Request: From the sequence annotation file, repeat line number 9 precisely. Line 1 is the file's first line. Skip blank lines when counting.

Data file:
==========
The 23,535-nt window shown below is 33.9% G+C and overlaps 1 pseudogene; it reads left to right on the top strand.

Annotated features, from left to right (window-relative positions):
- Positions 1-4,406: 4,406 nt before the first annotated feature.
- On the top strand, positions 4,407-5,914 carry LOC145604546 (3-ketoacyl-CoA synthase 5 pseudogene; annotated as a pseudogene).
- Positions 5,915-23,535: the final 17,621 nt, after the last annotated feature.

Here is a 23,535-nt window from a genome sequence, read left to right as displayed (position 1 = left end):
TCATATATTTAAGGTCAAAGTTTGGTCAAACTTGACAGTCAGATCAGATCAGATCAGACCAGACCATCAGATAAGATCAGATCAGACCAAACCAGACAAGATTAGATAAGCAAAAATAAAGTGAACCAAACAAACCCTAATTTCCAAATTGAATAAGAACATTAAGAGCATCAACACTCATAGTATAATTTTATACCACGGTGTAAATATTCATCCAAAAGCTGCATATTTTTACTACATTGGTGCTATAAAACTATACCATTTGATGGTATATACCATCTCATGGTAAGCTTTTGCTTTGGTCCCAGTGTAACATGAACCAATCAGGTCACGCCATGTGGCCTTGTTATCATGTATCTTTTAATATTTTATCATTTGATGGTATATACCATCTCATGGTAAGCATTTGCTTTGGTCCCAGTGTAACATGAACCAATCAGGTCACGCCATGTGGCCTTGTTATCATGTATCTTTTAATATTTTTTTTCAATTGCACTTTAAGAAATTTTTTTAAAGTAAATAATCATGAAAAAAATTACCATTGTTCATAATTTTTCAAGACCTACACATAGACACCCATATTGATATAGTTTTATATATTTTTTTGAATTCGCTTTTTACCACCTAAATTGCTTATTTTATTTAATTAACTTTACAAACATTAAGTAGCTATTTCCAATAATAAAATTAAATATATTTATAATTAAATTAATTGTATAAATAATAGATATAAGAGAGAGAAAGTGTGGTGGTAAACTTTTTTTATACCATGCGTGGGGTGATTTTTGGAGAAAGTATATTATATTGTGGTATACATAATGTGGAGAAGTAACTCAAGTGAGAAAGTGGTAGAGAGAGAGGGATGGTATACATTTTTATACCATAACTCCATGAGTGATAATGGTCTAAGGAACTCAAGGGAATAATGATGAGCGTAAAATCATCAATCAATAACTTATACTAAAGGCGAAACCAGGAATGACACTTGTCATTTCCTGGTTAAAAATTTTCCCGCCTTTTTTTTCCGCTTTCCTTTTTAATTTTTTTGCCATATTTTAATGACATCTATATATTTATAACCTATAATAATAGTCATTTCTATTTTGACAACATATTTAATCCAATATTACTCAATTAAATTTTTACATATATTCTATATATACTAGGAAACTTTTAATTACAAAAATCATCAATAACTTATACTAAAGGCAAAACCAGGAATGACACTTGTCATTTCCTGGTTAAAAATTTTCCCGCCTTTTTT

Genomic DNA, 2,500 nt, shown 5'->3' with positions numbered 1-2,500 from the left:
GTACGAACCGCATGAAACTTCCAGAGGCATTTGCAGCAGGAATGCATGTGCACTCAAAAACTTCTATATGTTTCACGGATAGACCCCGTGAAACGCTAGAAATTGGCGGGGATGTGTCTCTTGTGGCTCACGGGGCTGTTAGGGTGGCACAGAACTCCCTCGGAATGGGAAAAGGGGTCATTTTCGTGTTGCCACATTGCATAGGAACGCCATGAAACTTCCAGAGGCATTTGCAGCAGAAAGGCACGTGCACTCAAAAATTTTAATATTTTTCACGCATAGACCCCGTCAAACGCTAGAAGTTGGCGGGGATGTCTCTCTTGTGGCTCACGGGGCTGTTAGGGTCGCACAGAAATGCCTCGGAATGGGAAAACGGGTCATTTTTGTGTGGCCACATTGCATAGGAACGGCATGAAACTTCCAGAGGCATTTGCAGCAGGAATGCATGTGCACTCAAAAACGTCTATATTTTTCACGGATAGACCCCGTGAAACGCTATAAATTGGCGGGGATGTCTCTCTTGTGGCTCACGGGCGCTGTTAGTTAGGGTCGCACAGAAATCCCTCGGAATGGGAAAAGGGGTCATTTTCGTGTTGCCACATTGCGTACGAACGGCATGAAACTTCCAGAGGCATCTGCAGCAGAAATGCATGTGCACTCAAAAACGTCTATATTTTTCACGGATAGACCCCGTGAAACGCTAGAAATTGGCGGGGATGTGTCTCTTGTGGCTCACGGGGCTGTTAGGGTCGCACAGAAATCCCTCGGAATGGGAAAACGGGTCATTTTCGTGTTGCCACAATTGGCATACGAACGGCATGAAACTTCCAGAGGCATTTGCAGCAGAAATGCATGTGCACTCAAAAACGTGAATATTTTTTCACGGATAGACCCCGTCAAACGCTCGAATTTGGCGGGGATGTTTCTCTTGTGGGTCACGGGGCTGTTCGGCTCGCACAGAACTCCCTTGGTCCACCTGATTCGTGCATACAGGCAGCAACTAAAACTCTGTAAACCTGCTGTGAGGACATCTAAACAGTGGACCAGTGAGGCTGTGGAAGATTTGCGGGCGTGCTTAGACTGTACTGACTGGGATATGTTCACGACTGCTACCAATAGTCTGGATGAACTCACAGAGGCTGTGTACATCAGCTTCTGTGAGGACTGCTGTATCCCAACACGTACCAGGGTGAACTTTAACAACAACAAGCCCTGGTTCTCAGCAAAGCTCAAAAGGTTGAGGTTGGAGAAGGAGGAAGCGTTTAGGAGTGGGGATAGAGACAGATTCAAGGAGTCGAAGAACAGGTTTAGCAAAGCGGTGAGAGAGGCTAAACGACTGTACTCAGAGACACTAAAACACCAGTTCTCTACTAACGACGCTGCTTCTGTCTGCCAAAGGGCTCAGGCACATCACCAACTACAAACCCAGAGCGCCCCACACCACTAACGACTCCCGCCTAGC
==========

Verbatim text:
GTACGAACCGCATGAAACTTCCAGAGGCATTTGCAGCAGGAATGCATGTGCACTCAAAAACTTCTATATGTTTCACGGATAGACCCCGTGAAACGCTAGAAATTGGCGGGGATGTGTCTCTTGTGGCTCACGGGGCTGTTAGGGTGGCACAGAACTCCCTCGGAATGGGAAAAGGGGTCATTTTCGTGTTGCCACATTGCATAGGAACGCCATGAAACTTCCAGAGGCATTTGCAGCAGAAAGGCACGTGCACTCAAAAATTTTAATATTTTTCACGCATAGACCCCGTCAAACGCTAGAAGTTGGCGGGGATGTCTCTCTTGTGGCTCACGGGGCTGTTAGGGTCGCACAGAAATGCCTCGGAATGGGAAAACGGGTCATTTTTGTGTGGCCACATTGCATAGGAACGGCATGAAACTTCCAGAGGCATTTGCAGCAGGAATGCATGTGCACTCAAAAACGTCTATATTTTTCACGGATAGACCCCGTGAAACGCTATAAATTGGCGGGGATGTCTCTCTTGTGGCTCACGGGCGCTGTTAGTTAGGGTCGCACAGAAATCCCTCGGAATGGGAAAAGGGGTCATTTTCGTGTTGCCACATTGCGTACGAACGGCATGAAACTTCCAGAGGCATCTGCAGCAGAAATGCATGTGCACTCAAAAACGTCTATATTTTTCACGGATAGACCCCGTGAAACGCTAGAAATTGGCGGGGATGTGTCTCTTGTGGCTCACGGGGCTGTTAGGGTCGCACAGAAATCCCTCGGAATGGGAAAACGGGTCATTTTCGTGTTGCCACAATTGGCATACGAACGGCATGAAACTTCCAGAGGCATTTGCAGCAGAAATGCATGTGCACTCAAAAACGTGAATATTTTTTCACGGATAGACCCCGTCAAACGCTCGAATTTGGCGGGGATGTTTCTCTTGTGGGTCACGGGGCTGTTCGGCTCGCACAGAACTCCCTTGGTCCACCTGATTCGTGCATACAGGCAGCAACTAAAACTCTGTAAACCTGCTGTGAGGACATCTAAACAGTGGACCAGTGAGGCTGTGGAAGATTTGCGGGCGTGCTTAGACTGTACTGACTGGGATATGTTCACGACTGCTACCAATAGTCTGGATGAACTCACAGAGGCTGTGTACATCAGCTTCTGTGAGGACTGCTGTATCCCAACACGTACCAGGGTGAACTTTAACAACAACAAGCCCTGGTTCTCAGCAAAGCTCAAAAGGTTGAGGTTGGAGAAGGAGGAAGCGTTTAGGAGTGGGGATAGAGACAGATTCAAGGAGTCGAAGAACAGGTTTAGCAAAGCGGTGAGAGAGGCTAAACGACTGTACTCAGAGACACTAAAACACCAGTTCTCTACTAACGACGCTGCTTCTGTCTGCCAAAGGGCTCAGGCACATCACCAACTACAAACCCAGAGCGCCCCACACCACTAACGACTCCCGCCTAGC